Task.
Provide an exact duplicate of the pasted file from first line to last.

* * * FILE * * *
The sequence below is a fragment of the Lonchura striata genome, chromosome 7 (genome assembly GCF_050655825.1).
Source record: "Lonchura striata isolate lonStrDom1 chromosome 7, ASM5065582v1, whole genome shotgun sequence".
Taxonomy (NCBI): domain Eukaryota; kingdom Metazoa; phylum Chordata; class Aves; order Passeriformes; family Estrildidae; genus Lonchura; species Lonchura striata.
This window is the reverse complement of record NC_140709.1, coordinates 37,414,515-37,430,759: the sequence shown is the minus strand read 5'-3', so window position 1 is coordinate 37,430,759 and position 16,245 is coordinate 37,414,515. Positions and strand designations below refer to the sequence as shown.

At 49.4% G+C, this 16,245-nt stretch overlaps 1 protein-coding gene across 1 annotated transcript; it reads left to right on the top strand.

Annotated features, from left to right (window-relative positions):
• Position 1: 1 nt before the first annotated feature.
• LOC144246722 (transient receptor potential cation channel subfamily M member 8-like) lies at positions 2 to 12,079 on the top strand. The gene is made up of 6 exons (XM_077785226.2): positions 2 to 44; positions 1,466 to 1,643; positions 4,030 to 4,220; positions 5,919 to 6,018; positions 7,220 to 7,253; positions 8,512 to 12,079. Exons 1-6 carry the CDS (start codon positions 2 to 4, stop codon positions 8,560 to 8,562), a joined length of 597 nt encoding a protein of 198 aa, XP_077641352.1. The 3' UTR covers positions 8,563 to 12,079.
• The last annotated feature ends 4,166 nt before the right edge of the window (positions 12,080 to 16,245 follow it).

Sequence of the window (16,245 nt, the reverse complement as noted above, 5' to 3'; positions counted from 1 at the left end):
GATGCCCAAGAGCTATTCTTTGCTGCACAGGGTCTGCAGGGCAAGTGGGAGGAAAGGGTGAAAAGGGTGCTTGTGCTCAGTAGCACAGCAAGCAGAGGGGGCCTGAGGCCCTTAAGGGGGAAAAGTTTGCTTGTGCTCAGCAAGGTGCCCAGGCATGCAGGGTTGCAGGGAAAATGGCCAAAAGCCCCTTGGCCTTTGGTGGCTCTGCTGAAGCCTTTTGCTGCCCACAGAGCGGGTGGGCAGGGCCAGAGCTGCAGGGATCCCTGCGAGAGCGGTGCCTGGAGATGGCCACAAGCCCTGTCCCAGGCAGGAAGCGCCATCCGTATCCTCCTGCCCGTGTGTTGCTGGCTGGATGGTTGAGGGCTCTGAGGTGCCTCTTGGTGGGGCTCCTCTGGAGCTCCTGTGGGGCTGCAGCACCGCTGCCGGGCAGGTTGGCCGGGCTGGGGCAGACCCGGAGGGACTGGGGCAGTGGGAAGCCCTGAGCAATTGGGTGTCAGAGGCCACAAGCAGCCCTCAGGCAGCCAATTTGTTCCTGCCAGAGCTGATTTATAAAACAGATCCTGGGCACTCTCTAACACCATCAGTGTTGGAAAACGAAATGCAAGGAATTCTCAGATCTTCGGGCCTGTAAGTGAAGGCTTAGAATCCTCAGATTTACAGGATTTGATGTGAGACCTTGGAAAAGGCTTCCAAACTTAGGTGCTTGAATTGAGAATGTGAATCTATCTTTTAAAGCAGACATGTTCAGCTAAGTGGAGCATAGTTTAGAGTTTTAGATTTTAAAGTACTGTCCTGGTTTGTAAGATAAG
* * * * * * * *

The sequence below is a fragment of the Lonchura striata genome, chromosome 7 (genome assembly GCF_050655825.1).
Source record: "Lonchura striata isolate lonStrDom1 chromosome 7, ASM5065582v1, whole genome shotgun sequence".
Taxonomy (NCBI): domain Eukaryota; kingdom Metazoa; phylum Chordata; class Aves; order Passeriformes; family Estrildidae; genus Lonchura; species Lonchura striata.
This window is the reverse complement of record NC_140709.1, coordinates 37,414,515-37,430,759: the sequence shown is the minus strand read 5'-3', so window position 1 is coordinate 37,430,759 and position 16,245 is coordinate 37,414,515. Positions and strand designations below refer to the sequence as shown.

At 49.4% G+C, this 16,245-nt stretch overlaps 1 protein-coding gene across 1 annotated transcript; it reads left to right on the top strand.

Annotated features, from left to right (window-relative positions):
• Position 1: 1 nt before the first annotated feature.
• LOC144246722 (transient receptor potential cation channel subfamily M member 8-like) lies at positions 2 to 12,079 on the top strand. The gene is made up of 6 exons (XM_077785226.2): positions 2 to 44; positions 1,466 to 1,643; positions 4,030 to 4,220; positions 5,919 to 6,018; positions 7,220 to 7,253; positions 8,512 to 12,079. Exons 1-6 carry the CDS (start codon positions 2 to 4, stop codon positions 8,560 to 8,562), a joined length of 597 nt encoding a protein of 198 aa, XP_077641352.1. The 3' UTR covers positions 8,563 to 12,079.
• The last annotated feature ends 4,166 nt before the right edge of the window (positions 12,080 to 16,245 follow it).

Sequence of the window (16,245 nt, the reverse complement as noted above, 5' to 3'; positions counted from 1 at the left end):
GATGCCCAAGAGCTATTCTTTGCTGCACAGGGTCTGCAGGGCAAGTGGGAGGAAAGGGTGAAAAGGGTGCTTGTGCTCAGTAGCACAGCAAGCAGAGGGGGCCTGAGGCCCTTAAGGGGGAAAAGTTTGCTTGTGCTCAGCAAGGTGCCCAGGCATGCAGGGTTGCAGGGAAAATGGCCAAAAGCCCCTTGGCCTTTGGTGGCTCTGCTGAAGCCTTTTGCTGCCCACAGAGCGGGTGGGCAGGGCCAGAGCTGCAGGGATCCCTGCGAGAGCGGTGCCTGGAGATGGCCACAAGCCCTGTCCCAGGCAGGAAGCGCCATCCGTATCCTCCTGCCCGTGTGTTGCTGGCTGGATGGTTGAGGGCTCTGAGGTGCCTCTTGGTGGGGCTCCTCTGGAGCTCCTGTGGGGCTGCAGCACCGCTGCCGGGCAGGTTGGCCGGGCTGGGGCAGACCCGGAGGGACTGGGGCAGTGGGAAGCCCTGAGCAATTGGGTGTCAGAGGCCACAAGCAGCCCTCAGGCAGCCAATTTGTTCCTGCCAGAGCTGATTTATAAAACAGATCCTGGGCACTCTCTAACACCATCAGTGTTGGAAAACGAAATGCAAGGAATTCTCAGATCTTCGGGCCTGTAAGTGAAGGCTTAGAATCCTCAGATTTACAGGATTTGATGTGAGACCTTGGAAAAGGCTTCCAAACTTAGGTGCTTGAATTGAGAATGTGAATCTATCTTTTAAAGCAGACATGTTCAGCTAAGTGGAGCATAGTTTAGAGTTTTAGATTTTAAAGTACTGTCCTGGTTTGTAAGATAAG